Saturday, January 15, 2011
The Tattoed Girl By Joyce Carol Oates
Joshua Siegl is a respected novelist and scholar. He made his reputation early with the publication of an acclaimed novel that wrote about the Holocaust, and which was based on his grandparents' experience with the death camps. Although Joshua is young, still in his 30's, he has found himself becoming more and more of a recluse. Fiercely independent, he has few outside relationships and lives alone.
Alma Busch is quite different. A poorly educated woman from a poor family, Alma has made her way through life, often by depending on men. These men, who she always believes love her, end up treating her badly. She has been prostituted by them and forced to write bad checks or steal. In a stunning episode, she was imprisoned in a motel room by a gang of men, raped and then tattooed by them on her face, back and hands. She drifts from man to man and job to job, never finding human validation.
Everything changes for both of these people when Joshua is diagnosed with a progressive nerve disease. He at first refuses to admit this is happening, but as the weeks go by and he starts to lose functioning of his body, he realises he will need to have some help. Still shunning from public disclosure of his condition, he meets Alma in a restaurant and impulsively offers her a job as a live-in assistant.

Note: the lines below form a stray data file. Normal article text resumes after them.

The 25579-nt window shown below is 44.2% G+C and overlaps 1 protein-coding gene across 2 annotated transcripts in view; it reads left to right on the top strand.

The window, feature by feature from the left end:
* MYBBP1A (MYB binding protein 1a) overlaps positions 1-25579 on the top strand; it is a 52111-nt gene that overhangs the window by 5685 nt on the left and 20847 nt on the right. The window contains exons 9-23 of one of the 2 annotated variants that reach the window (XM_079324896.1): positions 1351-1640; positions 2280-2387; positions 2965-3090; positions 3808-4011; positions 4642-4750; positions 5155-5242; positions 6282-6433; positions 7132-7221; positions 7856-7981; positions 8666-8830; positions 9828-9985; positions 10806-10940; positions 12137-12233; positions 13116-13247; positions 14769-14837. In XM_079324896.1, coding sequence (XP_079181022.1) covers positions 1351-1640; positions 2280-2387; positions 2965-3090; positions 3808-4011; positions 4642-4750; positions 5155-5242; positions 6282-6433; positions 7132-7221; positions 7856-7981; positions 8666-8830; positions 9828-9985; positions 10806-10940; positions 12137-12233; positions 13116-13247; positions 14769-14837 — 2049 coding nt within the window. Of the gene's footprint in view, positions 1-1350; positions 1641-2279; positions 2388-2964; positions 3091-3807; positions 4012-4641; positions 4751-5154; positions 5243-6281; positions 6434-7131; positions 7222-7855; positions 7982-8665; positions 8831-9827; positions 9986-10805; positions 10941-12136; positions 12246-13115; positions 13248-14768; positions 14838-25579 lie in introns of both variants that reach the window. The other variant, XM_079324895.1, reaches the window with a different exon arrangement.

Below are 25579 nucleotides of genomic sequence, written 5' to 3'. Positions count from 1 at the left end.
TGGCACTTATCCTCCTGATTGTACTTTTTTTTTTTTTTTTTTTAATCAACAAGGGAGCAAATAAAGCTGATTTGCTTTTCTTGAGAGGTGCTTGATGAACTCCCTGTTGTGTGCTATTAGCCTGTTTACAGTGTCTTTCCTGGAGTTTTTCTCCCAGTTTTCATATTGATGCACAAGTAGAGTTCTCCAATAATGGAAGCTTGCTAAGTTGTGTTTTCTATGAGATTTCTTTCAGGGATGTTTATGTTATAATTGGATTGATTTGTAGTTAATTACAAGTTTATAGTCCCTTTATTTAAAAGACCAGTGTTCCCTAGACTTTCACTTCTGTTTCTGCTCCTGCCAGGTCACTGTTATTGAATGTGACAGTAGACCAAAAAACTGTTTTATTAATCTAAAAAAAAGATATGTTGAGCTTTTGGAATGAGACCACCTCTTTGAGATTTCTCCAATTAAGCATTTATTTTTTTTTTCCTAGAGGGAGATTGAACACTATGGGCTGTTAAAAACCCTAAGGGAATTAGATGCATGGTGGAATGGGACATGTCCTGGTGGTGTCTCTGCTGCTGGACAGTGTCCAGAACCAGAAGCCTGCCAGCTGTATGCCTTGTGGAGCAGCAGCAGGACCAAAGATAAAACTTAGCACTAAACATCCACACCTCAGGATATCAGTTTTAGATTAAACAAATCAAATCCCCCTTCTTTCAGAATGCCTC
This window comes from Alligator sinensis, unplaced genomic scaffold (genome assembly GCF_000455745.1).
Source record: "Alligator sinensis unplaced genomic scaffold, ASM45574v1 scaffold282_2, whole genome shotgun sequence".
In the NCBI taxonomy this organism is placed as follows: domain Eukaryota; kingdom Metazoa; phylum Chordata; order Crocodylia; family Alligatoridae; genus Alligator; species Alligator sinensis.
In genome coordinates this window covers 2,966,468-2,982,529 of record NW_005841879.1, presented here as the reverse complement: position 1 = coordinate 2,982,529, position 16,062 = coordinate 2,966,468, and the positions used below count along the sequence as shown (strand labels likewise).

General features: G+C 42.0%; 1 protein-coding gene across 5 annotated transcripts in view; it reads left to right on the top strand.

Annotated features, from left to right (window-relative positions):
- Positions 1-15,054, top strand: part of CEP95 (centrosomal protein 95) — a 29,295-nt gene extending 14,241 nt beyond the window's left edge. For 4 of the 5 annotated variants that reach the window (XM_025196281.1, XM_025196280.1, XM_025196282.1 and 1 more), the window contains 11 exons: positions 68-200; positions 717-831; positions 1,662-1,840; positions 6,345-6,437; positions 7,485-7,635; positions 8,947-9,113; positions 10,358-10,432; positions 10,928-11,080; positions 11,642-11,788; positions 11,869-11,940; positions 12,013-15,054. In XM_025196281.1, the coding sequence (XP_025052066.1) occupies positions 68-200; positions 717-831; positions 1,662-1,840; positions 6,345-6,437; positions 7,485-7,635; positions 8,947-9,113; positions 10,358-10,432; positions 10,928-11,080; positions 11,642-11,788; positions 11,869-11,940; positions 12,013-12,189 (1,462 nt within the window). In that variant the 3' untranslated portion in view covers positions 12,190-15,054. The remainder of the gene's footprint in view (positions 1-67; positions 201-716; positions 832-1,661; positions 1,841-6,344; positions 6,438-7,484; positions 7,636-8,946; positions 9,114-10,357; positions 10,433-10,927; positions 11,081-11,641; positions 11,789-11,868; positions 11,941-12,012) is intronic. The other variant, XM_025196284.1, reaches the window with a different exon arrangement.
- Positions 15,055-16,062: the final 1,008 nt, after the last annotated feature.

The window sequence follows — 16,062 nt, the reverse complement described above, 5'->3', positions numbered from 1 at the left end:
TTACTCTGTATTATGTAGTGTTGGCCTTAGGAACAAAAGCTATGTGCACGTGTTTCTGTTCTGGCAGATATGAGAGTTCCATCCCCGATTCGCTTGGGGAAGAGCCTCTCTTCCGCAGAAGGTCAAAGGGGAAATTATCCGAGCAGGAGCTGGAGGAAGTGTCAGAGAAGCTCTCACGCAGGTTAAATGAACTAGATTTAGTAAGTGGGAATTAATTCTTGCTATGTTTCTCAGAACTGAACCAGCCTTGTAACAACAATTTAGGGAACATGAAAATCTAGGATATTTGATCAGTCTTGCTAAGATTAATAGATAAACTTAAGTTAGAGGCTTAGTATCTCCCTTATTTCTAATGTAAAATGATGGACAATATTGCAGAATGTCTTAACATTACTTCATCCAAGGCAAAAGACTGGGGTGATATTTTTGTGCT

Thus begins their strange relationship. Joshua sees Alma as a project of sorts, as he wants to help her gain Independence and education. He begins to depend more and more on her help. She helps him get around, organizes his scholarly papers, and takes over the organization of the house.
Alma sees Joshua as different things. She doesn't understand his world, and is filled with contempt that he spends so much money on things that she could do for him. Slowly, she takes over these things like cleaning his clothes, cleaning the house, etc. She loves him at times, and is filled with hate for him at others. Unused to decent treatment from men, she has been conditioned to see this kind of treatment as weakness. Over time they develop an uneasy relationship that has each dependant on the other for their lives going forward.
Joyce Carol Oates, who is a prolific writer, has created a chilling portrait in this book. It is unclear throughout where the reader's sympathies should lie, with Joshua or Alma. Is he saving her or condescending to her? Is she helping him, or making him dependant on him for a unsavory reason? The reader will be compelled to read to the end to discover what happens in this relationship, and who will emerge as the winner in the battle of wills. This book is recommended for all readers.